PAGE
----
Pursuing a Medical Assistant Career
Medical assistants are a very part of the medical team. They can do everything from administrative work to bookkeeping to helping the physician treat patients. Job duties will vary depending on where the medical assistant works. Salaries and future opportunities look bright for people who decide to choose the exciting career of medical assisting. Jobs can be challenging and often stressful especially if the medical assistant decides to work in a hospital setting, but those who choose this career will get a lot of satisfaction from their job.
A medical assistant will be required to first have a high school diploma. This will give him or her a solid educational foundation on which to build medical knowledge. Next the medical assistant will attend usually a one-year program at a technical school to learn the skills to become a medical assistant. Medical assistants earn a certificate from this type of program. Potential medical assistants can also go to school at a community college to earn an associate's degree in medical assisting. These types of programs generally take a little longer than technical school programs. Associate's degree programs will take closer to two years. There is little difference in pay depending on which type of degree is obtained.
Depending on where the medical assistant is interested in working and what tasks his or her employer wishes the medical assistant to do will depend on what the exact duties of the job are. If a medical assistant chooses to work in a physician's office, he or she might be responsible for answering the phone, filing lab work in charts, greeting patients, bookkeeping, arranging the doctor's schedule, placing patients into exam rooms from the waiting room, taking vital signs, weighing and measuring patients, setting up diagnostic tests that the physician orders, arranging for drug company representatives to speak with the physician and medical staff, making sure the medical staff certifications are all up to date, as well as many other tasks. Medical assistants in the office setting have full, busy days, but so do their counterparts who work in a hospital.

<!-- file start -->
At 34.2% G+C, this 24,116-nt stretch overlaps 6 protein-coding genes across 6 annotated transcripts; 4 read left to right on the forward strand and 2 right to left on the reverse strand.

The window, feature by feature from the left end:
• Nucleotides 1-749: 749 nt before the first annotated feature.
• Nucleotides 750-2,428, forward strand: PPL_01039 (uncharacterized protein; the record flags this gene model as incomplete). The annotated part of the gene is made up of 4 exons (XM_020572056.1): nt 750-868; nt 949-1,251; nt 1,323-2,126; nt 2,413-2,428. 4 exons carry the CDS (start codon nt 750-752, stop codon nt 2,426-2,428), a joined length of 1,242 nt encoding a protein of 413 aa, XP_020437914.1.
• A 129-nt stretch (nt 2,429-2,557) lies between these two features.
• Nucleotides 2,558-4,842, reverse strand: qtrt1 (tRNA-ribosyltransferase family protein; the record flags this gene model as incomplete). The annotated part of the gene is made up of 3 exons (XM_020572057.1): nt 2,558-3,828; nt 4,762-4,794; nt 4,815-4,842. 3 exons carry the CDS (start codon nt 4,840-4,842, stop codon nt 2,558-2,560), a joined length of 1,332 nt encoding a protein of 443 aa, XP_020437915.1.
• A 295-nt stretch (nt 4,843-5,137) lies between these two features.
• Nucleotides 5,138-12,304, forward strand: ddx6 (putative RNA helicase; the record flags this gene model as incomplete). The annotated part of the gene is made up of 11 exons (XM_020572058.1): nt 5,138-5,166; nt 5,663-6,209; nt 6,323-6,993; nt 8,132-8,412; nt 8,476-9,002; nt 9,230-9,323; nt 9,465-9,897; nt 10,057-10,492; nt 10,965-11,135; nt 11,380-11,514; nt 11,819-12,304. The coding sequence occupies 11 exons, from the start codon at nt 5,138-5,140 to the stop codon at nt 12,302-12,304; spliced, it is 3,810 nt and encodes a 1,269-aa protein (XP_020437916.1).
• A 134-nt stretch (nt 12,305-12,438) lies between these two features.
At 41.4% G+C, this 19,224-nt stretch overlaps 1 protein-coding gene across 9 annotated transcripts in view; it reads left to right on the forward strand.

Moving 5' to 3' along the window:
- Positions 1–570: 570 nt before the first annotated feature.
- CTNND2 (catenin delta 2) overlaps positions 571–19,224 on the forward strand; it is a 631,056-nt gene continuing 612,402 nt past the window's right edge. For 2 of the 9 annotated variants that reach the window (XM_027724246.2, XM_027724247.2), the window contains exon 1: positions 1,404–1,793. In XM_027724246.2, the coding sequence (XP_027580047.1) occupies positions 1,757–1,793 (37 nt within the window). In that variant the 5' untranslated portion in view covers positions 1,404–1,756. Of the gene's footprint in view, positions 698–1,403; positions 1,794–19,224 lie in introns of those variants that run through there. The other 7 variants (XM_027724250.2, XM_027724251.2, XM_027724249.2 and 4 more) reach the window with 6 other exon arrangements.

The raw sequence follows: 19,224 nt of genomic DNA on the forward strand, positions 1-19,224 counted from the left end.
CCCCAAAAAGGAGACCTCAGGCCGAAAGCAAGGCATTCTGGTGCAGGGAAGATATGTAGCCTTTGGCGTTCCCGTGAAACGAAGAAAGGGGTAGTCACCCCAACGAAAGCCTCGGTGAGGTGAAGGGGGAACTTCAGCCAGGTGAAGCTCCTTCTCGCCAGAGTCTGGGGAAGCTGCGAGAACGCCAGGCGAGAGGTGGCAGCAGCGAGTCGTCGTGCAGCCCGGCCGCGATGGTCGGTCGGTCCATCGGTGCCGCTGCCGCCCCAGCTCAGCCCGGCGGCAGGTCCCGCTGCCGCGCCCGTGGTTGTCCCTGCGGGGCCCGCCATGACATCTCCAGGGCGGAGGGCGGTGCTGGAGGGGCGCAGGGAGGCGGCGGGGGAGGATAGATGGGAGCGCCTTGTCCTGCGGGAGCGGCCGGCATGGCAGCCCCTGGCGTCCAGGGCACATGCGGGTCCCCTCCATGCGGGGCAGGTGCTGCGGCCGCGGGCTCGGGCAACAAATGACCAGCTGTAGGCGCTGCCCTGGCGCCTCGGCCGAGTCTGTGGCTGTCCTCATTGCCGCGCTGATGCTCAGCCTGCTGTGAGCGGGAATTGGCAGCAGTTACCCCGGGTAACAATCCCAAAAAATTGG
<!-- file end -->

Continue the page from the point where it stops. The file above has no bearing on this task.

Medical assistants in the hospital setting might be responsible for putting physician orders into a computer system, helping RNs and LPNs do patient care, recording vital signs, checking blood sugars, transporting patients, and even doing patient care. Medical assistant opportunities are also available in other settings such as long-term care.
Is Medical Assisting Right for You?
It is difficult to say if medical assisting is the right job for you until you have worked side by side with a medical assistant to see the extent of their work. You should expect to work hard, have a good grasp of medical terminology, and get along well with not only physicians but nurses and other technicians and assistants. Patient care should be a priority for you while in the workplace, if that is something for which you are responsible. Many medical assistants enjoy interacting with patients and learning about their career in the medical field so much that they decide to return to school to further their education as well as have more job options. Many medical assistants go on to be emergency medical technicians, paramedics, licensed practical nurses, registered nurses, or even respiratory therapists.